The Strahov Library in Prague—the library in the Strahov Monastery—is #402 of 645 things to do in Prague according to Lonely Planet online, which tells you more about the Lonely Planet demographic than it does about the Strahov Library. However, when I was in Prague I didn't go there either. It being a Monastery library and all, housed in the Theological Hall, I couldn't muster any enthusiasm for the trip.**
Now, thanks to the "World's Largest indoor Photo," I don't need to return to Prague to see it and neither do you! You can
See the inside of an 18th century library in Prague in 360 degrees. Read the titles on the books and enjoy the trompe l'oeil painting on the ceiling
You can do this thanks to a forty Gigapixel photo hosted here. (For the record, a gigapixel is one billion pixels. Forty gigapixels is 40,000 x 1 megapixel.) Here is a pan-and-scan tour.
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**The first place I visited was the house Dr. John Dee stayed in when he was in Prague in the late 16C (photo below). This is the Faust House (Faustuv dum), a gothic house on the corner of Charles Square which is still closed to the public. Apparently, the Faust House rates even lower among tourists than both the Strahov Library and Jindrisska Tower (#544/645), which is the second place I visited and which is described as not on the regular tourist circuit (!)
The house was bought in 1590 by Dee's long-time companion Edward Kelly, but Dee probably spent more time in the castle dungeon than he did in this house. Kelly certainly did! The house was rebuilt in the 1720s and all that remains of the original gothic building is the lower floor and basement (which is all that I photographed when I visited). It is suitably grim. (See here for more on the Mysterious Faust House.)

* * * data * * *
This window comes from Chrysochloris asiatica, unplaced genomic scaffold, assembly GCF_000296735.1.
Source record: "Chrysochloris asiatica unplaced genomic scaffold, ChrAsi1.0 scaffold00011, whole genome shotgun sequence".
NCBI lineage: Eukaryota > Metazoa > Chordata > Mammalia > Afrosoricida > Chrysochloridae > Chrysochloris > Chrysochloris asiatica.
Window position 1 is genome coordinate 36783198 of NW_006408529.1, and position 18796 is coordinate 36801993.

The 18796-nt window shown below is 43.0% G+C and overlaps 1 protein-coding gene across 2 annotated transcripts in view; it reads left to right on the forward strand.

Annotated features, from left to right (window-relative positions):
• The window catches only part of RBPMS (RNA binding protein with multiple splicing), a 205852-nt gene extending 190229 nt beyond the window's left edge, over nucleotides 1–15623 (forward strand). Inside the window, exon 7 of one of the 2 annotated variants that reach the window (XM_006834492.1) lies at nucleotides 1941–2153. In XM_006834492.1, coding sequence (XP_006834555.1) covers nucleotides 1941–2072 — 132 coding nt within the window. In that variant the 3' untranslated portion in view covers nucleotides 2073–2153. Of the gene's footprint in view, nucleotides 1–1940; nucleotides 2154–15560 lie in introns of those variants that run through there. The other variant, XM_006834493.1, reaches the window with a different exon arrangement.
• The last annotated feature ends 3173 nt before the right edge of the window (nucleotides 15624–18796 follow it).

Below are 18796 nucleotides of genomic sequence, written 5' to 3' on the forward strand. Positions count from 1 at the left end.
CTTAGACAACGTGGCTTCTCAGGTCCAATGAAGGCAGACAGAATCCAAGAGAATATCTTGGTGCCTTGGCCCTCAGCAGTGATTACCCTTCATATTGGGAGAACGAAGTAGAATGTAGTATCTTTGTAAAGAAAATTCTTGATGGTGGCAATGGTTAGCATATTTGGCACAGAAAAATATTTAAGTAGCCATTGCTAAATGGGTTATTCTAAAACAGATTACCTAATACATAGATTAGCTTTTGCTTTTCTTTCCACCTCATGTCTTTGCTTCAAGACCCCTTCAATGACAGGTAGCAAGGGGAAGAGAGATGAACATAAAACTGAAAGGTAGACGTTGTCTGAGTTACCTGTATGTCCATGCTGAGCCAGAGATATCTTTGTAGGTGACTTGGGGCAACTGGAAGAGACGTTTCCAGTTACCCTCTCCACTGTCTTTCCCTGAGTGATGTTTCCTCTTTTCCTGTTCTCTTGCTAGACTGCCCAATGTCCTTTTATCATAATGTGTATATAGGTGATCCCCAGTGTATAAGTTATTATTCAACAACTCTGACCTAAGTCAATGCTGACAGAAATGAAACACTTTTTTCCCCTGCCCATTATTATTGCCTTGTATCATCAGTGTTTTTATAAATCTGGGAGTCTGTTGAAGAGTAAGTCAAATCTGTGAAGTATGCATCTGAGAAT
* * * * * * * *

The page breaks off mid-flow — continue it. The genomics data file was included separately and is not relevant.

When I was looking for something online about this house I was reminded of another Dee landmark in Prague: the house of Dr. Tadeáš Hájek that once stood in the NW corner of Bethlehem Square (Betlémské náměstí). Unfortunately, I no longer have the guide book that directed my steps to the Faust House, which also mentioned Hájek's "The House at the Green Mounds" (Dům u zelených hájků). But according to what I could find online (here) historic house no. 253 was destroyed in 1837, and in 1896 no. 252 was also destroyed. These two buildings, combined, formed Hájek's house.
Fortunately, tourists can still visit the castle dungeon and the Mihulka Powder Tower which had, when I was there, a fabulous exhibition about Dee, Kelly and Rudolf II's passion for alchemy. No photos were allowed, and there were attendants everywhere, and it was dark, and I had an old-style manual SLR camera—making it hard to hide, focus and hold still, while discreetly taking a photo—and so this was the best I could do!